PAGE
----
Dan Sligh could see it coming. An 18-wheeler carrying an oversize load had just struck part of the Interstate 5 bridge over Washington’s frigid Skagit River. And the pavement was giving way.
He slammed on the brakes, but the momentum of his truck and trailer carried Sligh and his wife off the bridge and into the water dozens of feet below, he told CNN affiliate KOMO Thursday, hours after the incident some 60 miles north of Seattle.
“You hold on as tight as you can,” Sligh said. Then, a “white flash and cold water.”
The impact dislocated his shoulder, but the Navy veteran just popped it back in and dragged his unresponsive wife to safety.
Another driver also fell from the bridge, according to state officials. Amazingly, no one died.
“Rough day,” Sligh told KOMO. “Glad to be here breathing.”
The collapse apparently was the result of a collision between the tractor-trailer’s cargo and the bridge, Washington State Patrol Sgt. Kirk Rudeen told CNN on Friday.
As the truck was entering the bridge, it’s load — which Rudeen described as an equipment casing form for a drill rig — hit a support girder, causing the bridge to collapse.
The bridge had been rated “functionally deficient,” according to a federal database, but it was not clear Friday if the bridge’s condition played any role in the collapse.
The bridge had been inspected as recently as November, said Dave Chesson, a spokesman for the Washington Department of Transportation.
“We wouldn’t be having drivers drive on this bridge if we thought there were any concerns whatsover,” he said Friday.
The National Transportation Safety Board sent a team to investigate the collapse. State police and the state highway department are also investigating.
The collapse happened around 7 p.m. Thursday.
Sligh told KOMO he was traveling south on the interstate behind the tractor trailer when he realized the load appeared to be about four feet too wide to fit through the bridge’s superstructure.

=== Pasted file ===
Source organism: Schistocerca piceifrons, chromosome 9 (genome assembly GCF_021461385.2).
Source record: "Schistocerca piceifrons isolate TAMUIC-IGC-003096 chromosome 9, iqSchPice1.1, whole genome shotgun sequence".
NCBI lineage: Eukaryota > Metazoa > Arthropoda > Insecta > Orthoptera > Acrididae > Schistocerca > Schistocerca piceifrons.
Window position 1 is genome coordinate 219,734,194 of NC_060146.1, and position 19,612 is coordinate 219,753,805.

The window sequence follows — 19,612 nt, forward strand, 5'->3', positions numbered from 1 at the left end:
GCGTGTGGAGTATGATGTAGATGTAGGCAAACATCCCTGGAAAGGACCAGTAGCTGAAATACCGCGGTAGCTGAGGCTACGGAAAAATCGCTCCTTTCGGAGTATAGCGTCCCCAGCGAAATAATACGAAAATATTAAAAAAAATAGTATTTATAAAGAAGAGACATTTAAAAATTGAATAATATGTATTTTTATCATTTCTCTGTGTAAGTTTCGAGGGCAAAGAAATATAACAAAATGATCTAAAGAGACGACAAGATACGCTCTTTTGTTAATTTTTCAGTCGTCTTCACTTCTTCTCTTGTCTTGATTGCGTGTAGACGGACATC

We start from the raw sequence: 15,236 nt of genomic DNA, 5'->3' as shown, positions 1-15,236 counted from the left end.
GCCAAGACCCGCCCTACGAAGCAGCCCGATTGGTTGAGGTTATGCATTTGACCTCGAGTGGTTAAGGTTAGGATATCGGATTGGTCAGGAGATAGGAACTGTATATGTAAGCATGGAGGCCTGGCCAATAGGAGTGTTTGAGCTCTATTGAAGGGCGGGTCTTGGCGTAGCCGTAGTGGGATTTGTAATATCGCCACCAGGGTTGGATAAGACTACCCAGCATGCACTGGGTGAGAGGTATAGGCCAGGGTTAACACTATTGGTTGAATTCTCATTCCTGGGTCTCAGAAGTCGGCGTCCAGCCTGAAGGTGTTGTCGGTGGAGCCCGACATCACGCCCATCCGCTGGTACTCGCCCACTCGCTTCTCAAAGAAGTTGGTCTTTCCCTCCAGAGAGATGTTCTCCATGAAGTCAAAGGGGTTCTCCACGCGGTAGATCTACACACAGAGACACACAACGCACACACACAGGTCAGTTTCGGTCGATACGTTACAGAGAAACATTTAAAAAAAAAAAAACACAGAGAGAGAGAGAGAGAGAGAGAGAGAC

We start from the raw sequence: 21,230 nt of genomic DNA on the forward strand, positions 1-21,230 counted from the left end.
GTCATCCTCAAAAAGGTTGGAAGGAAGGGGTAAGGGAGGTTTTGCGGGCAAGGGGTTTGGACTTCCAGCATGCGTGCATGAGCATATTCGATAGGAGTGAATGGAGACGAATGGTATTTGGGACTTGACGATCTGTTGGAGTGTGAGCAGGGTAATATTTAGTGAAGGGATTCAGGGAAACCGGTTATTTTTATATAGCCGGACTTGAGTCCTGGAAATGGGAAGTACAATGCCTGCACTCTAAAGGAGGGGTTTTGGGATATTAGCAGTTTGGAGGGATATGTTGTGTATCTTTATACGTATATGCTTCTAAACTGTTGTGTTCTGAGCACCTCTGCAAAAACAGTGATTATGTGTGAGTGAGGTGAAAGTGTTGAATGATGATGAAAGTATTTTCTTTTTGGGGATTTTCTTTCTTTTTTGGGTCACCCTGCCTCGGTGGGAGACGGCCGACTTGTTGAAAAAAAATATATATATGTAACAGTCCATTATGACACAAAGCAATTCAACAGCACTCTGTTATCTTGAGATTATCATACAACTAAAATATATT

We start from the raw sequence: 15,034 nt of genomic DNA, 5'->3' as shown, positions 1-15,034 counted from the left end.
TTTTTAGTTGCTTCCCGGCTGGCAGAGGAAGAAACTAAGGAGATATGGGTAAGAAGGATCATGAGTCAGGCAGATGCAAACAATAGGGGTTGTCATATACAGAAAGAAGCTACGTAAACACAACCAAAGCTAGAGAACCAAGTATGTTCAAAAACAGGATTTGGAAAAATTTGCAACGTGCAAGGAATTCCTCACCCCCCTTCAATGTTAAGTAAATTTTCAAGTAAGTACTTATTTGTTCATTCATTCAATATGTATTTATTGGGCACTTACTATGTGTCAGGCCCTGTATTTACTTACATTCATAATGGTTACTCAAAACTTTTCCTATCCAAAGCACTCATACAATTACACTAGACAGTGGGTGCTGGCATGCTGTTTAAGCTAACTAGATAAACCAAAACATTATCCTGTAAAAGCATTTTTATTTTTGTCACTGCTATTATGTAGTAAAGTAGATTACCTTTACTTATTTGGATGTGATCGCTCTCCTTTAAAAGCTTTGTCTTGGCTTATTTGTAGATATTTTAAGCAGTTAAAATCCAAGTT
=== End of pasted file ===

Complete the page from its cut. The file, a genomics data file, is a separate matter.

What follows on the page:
“Anytime he wants to go over to the left would be OK,” Sligh said he told his wife.
But another tractor-trailer appeared to hem the truck in to the right lane.
“There was a big puff of dust, and I hit the brakes.”
Dale Ogden told CNN affiliate KING that he was driving near the tractor-trailer’s pilot car when he saw a device on that car designed to indicate whether a truck can clear an obstacle hit the top of the bridge.
He then watched in his rear-view mirror as the truck struck the bridge, he told KING.
“It almost tipped the truck over but it came back down. It tipped it up to about a 30 degree angle to the left and it came back down on its wheels, and almost instantaneously behind that I saw girders falling in my rear-view mirror,” he said.
The tractor-trailer did not go into the water. The driver was questioned but not detained, state police said.
The bridge carries about 77,000 cars a day, according to the Washington State Department of Transportation.
It was built 1955, according to KOMO, and was listed by the Federal Highway Administration as “structurally deficient.”
That designation means parts of a bridge require monitoring or repair, but does not indicate the bridge is unsafe or likely to collapse, according to the agency. Most deficient bridges remain open to traffic, the agency says.
The number of bridges the state’s transportation department considers structurally deficient has grown nearly 50% in the past six years, according to a 2012 government report.
Gov. Jay Inslee said the accident starkly demonstrates the need for additional funding for roads and bridges.
“We have some work to do on our bridges whether or not this accident happened, and we have some discussions in Olympia” — the state capital — “about making sure that we make investments in bridges to prevent this kind of thing from happening,” he told reporters.
In March, President Barack Obama called on Congress to provide $21 billion for infrastructure construction, including improvements to existing roadways.
Michael Pearson and Ben Brumfield wrote and reported from Atlanta; Katharine Barrett reported from Mount Vernon; CNN’s Jake Carpenter and Dave Alsup also contributed to this report
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